Migrating WordPress to a New Server

I recently set up a new VPS, because there was a sale on an instance large enough to serve my needs (and then some) at a price point that I couldn’t ignore.

My old host was RamNode, and make no mistake, I’ve never ever had any qualms with RamNode – the customer service has always been above and beyond. If I was running a business on a VPS, I’d be quite comfortable using RamNode.

But I’m… not running a business. I host a few blogs, connect to IRC remotely, do some programming tests and things like that. I want a lot of reliability, to be sure, but my needs are really pretty light; I could probably get by with a small Linux box (maybe even a Raspberry Pi) on my home network, if I didn’t live in the boonies on a trunk that’s already saturated with my neighbors’ traffic.

So I’m migrating to SSDNodes. They were running a sale, like I said in the first paragraph, and how could I resist that?

That left actually migrating a few sites. The first site I migrated was AutumnCode, which is my actual primary domain. But that’s effectively a static site, and served mostly to confirm that I had nginx set up properly.

That left migration of the WordPress sites.

I’m a simple man; I actually set up each site to run on its own database, even though I could get by with a multisite configuration, so I needed to migrate each one separately (which served my purposes anyway; I could migrate the less important sites and validate that the migration worked, and work my way up to the “more important” sites, like the one you’re reading right now).

So first I backed up my NGinx configuration and my LetsEncrypt directory, as a whole. I then pushed all of those configurations to the new server.

I could have used the WordPress backup mechanism to move sites, I suppose, but I have some sites with a lot of media (images, etc.), plus that felt like a lot of work. What I ended up finding was a WordPress plugin, called Duplicator Pro. There’s a free version (Duplicator!) and it … works, but there are constraints for it.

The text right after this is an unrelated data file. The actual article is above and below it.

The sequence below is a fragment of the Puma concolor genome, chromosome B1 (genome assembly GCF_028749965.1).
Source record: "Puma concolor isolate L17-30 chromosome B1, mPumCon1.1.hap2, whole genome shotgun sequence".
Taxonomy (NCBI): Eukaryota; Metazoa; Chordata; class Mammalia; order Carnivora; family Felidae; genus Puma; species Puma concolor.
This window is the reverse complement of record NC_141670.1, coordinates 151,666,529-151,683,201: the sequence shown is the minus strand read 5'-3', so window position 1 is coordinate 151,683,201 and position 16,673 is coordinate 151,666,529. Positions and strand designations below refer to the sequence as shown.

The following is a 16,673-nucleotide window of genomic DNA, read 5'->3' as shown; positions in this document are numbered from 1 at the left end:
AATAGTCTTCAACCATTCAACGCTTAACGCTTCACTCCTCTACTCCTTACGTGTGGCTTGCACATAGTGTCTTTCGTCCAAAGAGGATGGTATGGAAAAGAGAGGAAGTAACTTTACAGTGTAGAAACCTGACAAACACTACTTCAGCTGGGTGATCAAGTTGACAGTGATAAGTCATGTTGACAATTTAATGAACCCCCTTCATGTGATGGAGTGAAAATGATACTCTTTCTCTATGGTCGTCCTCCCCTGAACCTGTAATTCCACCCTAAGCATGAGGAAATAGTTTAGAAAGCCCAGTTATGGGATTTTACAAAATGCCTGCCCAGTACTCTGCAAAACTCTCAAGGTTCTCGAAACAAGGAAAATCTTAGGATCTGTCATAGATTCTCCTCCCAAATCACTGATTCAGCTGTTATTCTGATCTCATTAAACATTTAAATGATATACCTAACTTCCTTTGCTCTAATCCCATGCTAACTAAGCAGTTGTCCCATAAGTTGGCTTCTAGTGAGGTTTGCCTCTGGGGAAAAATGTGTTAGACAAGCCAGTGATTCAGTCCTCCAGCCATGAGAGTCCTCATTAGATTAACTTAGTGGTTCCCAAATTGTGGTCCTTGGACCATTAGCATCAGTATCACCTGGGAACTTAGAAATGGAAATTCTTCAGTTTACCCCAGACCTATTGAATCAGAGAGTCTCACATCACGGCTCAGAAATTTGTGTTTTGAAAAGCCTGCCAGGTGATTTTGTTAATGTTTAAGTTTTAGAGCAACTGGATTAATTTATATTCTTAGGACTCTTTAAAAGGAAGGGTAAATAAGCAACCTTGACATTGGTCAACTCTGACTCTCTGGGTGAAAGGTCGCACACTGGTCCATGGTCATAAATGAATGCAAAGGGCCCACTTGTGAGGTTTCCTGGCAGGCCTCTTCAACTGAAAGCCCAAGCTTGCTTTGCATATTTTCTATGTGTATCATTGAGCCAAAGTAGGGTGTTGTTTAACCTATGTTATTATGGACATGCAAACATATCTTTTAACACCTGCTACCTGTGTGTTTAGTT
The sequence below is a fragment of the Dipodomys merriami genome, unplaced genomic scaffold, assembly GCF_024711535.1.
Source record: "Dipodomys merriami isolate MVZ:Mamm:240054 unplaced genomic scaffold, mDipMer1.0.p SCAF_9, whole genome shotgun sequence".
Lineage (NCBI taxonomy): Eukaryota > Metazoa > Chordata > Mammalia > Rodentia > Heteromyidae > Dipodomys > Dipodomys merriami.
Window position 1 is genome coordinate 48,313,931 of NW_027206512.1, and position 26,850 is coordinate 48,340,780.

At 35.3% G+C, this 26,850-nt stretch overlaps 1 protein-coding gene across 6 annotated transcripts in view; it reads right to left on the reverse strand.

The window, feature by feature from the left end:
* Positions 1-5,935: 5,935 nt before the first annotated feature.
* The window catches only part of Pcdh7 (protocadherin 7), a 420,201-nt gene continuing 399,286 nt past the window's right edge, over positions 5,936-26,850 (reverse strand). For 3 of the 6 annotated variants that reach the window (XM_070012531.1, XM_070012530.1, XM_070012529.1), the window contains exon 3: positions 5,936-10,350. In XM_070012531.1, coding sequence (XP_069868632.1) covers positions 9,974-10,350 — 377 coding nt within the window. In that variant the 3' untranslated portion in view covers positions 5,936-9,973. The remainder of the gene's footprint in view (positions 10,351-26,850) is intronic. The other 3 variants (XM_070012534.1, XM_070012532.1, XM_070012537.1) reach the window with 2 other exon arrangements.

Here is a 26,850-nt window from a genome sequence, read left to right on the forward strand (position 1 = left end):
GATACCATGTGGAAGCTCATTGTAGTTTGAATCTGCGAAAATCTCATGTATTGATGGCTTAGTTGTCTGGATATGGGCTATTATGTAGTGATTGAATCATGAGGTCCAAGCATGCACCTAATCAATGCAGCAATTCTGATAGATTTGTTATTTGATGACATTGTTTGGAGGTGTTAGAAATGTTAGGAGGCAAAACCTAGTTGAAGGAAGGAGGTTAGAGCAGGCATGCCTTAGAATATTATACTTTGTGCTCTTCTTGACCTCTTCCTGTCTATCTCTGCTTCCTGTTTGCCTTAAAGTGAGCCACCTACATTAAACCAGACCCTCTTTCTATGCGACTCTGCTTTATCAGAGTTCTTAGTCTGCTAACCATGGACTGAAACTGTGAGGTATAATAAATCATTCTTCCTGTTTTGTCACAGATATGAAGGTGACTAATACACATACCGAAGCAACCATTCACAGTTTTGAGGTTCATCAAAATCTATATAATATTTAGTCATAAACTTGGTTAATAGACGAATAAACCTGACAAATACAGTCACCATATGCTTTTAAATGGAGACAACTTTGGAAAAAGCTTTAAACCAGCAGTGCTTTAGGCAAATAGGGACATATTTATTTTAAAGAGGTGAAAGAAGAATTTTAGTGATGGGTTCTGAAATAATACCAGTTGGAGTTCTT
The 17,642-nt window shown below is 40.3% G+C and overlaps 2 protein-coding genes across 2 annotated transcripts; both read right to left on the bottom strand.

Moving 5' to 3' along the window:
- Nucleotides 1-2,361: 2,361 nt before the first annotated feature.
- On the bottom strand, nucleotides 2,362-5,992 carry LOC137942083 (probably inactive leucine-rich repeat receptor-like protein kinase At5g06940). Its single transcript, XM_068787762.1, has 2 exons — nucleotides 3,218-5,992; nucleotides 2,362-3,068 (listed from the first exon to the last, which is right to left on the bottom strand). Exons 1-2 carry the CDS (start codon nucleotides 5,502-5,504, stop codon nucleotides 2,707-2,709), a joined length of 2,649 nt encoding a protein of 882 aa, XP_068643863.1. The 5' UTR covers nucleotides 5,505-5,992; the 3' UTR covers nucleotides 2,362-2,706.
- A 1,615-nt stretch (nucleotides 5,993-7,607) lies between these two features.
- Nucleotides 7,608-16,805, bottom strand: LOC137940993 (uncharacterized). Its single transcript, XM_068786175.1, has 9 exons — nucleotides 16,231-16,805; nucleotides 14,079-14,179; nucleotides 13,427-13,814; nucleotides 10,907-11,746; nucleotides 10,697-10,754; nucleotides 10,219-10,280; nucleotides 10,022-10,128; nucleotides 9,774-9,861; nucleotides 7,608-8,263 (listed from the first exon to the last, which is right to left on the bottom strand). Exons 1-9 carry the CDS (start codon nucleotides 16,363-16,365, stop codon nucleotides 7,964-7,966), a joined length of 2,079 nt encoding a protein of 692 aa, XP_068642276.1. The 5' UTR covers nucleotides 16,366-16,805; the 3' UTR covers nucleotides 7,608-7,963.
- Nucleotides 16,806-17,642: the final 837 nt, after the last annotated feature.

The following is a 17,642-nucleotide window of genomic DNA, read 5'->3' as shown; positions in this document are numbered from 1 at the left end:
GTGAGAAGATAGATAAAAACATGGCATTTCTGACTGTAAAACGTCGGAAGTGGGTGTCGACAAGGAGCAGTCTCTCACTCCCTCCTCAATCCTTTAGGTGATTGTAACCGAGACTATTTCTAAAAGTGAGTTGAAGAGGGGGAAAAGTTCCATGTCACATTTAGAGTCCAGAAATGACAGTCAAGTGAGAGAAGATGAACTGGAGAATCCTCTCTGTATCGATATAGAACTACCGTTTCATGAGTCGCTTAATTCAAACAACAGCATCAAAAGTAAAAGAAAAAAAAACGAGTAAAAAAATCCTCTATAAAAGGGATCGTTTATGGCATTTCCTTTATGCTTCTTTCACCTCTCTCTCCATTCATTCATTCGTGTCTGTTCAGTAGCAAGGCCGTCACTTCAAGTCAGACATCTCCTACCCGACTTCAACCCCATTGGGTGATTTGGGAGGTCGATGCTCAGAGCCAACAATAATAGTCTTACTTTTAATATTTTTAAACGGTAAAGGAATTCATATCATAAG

Duplicator Pro was worth it, though. I got the cheapest version, because you can enable it and disable it per site.

It’s really easy to use. After installation and registration with a key, you create a “package” for a given site. A package consists of an archive (either a zip or a daf file) and an installer.php file.

You download those two files and store them. Then you create a database and a user for the site on the target system.

Next, you set up resolution so that you can refer to the new server by name – for me, that meant going to my desktop computer’s /etc/hosts file and adding an IP and a name. This means that the old server still works for anyone else on the Internet, but that I can work on the new server to install everything I need on it.

Now there’s some relatively easy work to do – copy the NGinx configuration file for the site into place (normally /etc/nginx/available-sites) and create a softlink in /etc/nginx/enabled-sites, along with making sure the directories for the sites exist. Then copy the package files into the HTML directory for the site.

After the directories are set up, restart NGinx.

You now actually have a “working site” although there’s nothing there that should be publicly available; installer.php might be (if you named it that, and I didn’t) but nobody else knows about it yet because the DNS records are still pointing to your old server. The only way someone else would reasonably hijack the process at this point is if they, too, had a custom name resolution set up with your server name and IP.

At this point, it’s all downhill. Open up the installer file’s name, whatever it is, and fill in the database credentials, and sit back and wait; Duplicator Pro replicates all of the old data and the entire filesystem of the WordPress installation from which you created the package.

It then asks you to log in as an administrator, and gives you an easy one-click process to delete the package’s files (which leaves you with a handy clean installation of your original WordPress installation).

At this point, all you have left to do – after clicking around in the new instance just to make sure things look right, and they should – is change the actual DNS records to point to the new host IP.

Don’t forget to change the A record (the IPv4 address) and the AAAA record (the IPv6 address).

After that, it’s a waiting game; normally DNS lookups are cached for an hour, so even if someone’s using your site actively, after an hour they’ll be using your new WordPress installation. They may have to log back in (if they’re logged in, of course) but that’d be the extent of the migration from their perspective (unless, of course, they added content while you were doing the migration; that content would be lost unless you do another backup and import.)